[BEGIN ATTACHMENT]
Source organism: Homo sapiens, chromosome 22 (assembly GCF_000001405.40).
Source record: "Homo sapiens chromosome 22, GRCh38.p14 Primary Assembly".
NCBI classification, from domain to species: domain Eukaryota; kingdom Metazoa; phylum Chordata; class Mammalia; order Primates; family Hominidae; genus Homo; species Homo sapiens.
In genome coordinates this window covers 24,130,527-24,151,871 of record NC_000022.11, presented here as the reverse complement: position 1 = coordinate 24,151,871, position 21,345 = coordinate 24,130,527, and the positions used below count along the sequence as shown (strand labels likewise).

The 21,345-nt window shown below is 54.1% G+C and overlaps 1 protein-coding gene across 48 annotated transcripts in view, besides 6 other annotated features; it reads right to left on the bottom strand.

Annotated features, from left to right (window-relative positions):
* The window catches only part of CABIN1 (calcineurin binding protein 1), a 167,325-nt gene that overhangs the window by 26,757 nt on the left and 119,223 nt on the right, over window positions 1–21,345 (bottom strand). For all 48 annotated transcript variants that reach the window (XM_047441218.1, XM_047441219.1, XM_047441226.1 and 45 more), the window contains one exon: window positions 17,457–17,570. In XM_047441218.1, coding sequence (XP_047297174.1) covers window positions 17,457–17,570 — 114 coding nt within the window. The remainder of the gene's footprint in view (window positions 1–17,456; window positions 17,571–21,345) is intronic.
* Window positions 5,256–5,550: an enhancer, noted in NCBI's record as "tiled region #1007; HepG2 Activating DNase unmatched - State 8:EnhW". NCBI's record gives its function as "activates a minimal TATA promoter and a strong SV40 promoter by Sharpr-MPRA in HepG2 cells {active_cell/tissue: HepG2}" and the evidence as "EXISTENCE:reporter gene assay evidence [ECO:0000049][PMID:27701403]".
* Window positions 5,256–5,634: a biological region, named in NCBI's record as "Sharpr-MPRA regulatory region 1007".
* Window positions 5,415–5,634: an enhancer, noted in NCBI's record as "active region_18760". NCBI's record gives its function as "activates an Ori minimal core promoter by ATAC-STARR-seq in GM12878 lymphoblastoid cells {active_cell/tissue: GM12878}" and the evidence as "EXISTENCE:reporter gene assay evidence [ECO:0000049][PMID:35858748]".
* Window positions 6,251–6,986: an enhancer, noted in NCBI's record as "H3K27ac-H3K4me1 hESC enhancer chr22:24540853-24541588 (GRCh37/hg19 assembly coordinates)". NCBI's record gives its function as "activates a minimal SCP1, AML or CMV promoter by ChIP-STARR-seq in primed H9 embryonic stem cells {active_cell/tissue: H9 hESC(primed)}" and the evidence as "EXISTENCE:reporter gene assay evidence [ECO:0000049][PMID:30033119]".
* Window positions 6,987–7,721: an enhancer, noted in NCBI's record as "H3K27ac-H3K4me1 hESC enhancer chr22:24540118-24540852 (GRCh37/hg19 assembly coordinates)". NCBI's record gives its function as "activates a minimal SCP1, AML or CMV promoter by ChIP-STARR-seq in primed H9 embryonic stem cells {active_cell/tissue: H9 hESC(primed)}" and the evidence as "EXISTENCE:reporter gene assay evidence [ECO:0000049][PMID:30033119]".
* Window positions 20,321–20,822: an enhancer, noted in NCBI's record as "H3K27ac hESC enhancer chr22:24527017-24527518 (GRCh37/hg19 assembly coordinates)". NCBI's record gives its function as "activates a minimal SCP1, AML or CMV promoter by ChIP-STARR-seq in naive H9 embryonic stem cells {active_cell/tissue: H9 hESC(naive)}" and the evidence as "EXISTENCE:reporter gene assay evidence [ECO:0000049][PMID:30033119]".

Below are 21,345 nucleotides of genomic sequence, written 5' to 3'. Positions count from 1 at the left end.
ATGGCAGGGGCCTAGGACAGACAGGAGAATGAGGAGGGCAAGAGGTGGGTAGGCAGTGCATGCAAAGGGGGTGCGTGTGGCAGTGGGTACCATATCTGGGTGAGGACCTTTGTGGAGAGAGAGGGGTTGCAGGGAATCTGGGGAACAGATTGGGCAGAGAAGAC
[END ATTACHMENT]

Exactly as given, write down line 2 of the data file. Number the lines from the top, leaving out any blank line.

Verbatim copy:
Source record: "Homo sapiens chromosome 22, GRCh38.p14 Primary Assembly".